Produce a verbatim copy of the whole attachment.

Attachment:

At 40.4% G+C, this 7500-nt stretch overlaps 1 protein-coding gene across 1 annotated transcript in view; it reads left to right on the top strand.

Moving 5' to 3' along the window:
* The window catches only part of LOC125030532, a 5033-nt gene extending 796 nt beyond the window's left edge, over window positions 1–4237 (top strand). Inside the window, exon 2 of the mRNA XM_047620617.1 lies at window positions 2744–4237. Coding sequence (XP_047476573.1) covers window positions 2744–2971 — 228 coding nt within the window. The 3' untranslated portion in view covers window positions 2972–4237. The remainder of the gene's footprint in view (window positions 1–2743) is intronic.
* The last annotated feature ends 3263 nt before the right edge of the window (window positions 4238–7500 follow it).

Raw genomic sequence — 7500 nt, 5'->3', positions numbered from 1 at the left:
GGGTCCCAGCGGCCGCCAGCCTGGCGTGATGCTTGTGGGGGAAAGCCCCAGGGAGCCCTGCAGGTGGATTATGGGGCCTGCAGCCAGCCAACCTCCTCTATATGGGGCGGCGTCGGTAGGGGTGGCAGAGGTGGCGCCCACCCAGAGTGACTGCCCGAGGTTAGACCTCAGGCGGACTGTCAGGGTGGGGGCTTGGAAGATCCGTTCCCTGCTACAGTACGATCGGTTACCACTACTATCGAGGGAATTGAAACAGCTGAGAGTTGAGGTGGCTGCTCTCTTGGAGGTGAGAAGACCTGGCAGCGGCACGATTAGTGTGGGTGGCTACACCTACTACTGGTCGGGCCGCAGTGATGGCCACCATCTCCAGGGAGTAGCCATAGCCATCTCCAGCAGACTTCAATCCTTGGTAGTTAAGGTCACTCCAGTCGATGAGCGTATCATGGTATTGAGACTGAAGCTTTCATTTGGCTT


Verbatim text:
At 40.4% G+C, this 7500-nt stretch overlaps 1 protein-coding gene across 1 annotated transcript in view; it reads left to right on the top strand.

Moving 5' to 3' along the window:
* The window catches only part of LOC125030532, a 5033-nt gene extending 796 nt beyond the window's left edge, over window positions 1–4237 (top strand). Inside the window, exon 2 of the mRNA XM_047620617.1 lies at window positions 2744–4237. Coding sequence (XP_047476573.1) covers window positions 2744–2971 — 228 coding nt within the window. The 3' untranslated portion in view covers window positions 2972–4237. The remainder of the gene's footprint in view (window positions 1–2743) is intronic.
* The last annotated feature ends 3263 nt before the right edge of the window (window positions 4238–7500 follow it).

Raw genomic sequence — 7500 nt, 5'->3', positions numbered from 1 at the left:
GGGTCCCAGCGGCCGCCAGCCTGGCGTGATGCTTGTGGGGGAAAGCCCCAGGGAGCCCTGCAGGTGGATTATGGGGCCTGCAGCCAGCCAACCTCCTCTATATGGGGCGGCGTCGGTAGGGGTGGCAGAGGTGGCGCCCACCCAGAGTGACTGCCCGAGGTTAGACCTCAGGCGGACTGTCAGGGTGGGGGCTTGGAAGATCCGTTCCCTGCTACAGTACGATCGGTTACCACTACTATCGAGGGAATTGAAACAGCTGAGAGTTGAGGTGGCTGCTCTCTTGGAGGTGAGAAGACCTGGCAGCGGCACGATTAGTGTGGGTGGCTACACCTACTACTGGTCGGGCCGCAGTGATGGCCACCATCTCCAGGGAGTAGCCATAGCCATCTCCAGCAGACTTCAATCCTTGGTAGTTAAGGTCACTCCAGTCGATGAGCGTATCATGGTATTGAGACTGAAGCTTTCATTTGGCTT